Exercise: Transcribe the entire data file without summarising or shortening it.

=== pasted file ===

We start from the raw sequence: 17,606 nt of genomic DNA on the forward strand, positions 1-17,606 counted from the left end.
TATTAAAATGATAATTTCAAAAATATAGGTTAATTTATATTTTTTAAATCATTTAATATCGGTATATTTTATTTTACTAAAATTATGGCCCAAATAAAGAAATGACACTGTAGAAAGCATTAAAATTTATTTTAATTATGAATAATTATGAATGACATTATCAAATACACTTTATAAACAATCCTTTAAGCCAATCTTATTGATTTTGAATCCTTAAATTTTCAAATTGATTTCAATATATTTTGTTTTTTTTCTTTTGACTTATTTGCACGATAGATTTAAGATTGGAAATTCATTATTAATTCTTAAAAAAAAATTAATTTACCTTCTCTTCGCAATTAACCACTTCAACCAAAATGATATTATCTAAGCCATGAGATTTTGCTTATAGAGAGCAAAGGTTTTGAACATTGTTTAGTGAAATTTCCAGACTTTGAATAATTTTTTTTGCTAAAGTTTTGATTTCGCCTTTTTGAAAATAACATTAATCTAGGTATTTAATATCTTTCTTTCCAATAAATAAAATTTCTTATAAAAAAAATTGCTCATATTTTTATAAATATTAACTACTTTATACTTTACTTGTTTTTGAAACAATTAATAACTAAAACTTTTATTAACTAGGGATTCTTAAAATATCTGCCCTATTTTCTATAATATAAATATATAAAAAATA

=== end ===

We start from the raw sequence: 17,606 nt of genomic DNA on the forward strand, positions 1-17,606 counted from the left end.
TATTAAAATGATAATTTCAAAAATATAGGTTAATTTATATTTTTTAAATCATTTAATATCGGTATATTTTATTTTACTAAAATTATGGCCCAAATAAAGAAATGACACTGTAGAAAGCATTAAAATTTATTTTAATTATGAATAATTATGAATGACATTATCAAATACACTTTATAAACAATCCTTTAAGCCAATCTTATTGATTTTGAATCCTTAAATTTTCAAATTGATTTCAATATATTTTGTTTTTTTTCTTTTGACTTATTTGCACGATAGATTTAAGATTGGAAATTCATTATTAATTCTTAAAAAAAAATTAATTTACCTTCTCTTCGCAATTAACCACTTCAACCAAAATGATATTATCTAAGCCATGAGATTTTGCTTATAGAGAGCAAAGGTTTTGAACATTGTTTAGTGAAATTTCCAGACTTTGAATAATTTTTTTTGCTAAAGTTTTGATTTCGCCTTTTTGAAAATAACATTAATCTAGGTATTTAATATCTTTCTTTCCAATAAATAAAATTTCTTATAAAAAAAATTGCTCATATTTTTATAAATATTAACTACTTTATACTTTACTTGTTTTTGAAACAATTAATAACTAAAACTTTTATTAACTAGGGATTCTTAAAATATCTGCCCTATTTTCTATAATATAAATATATAAAAAATA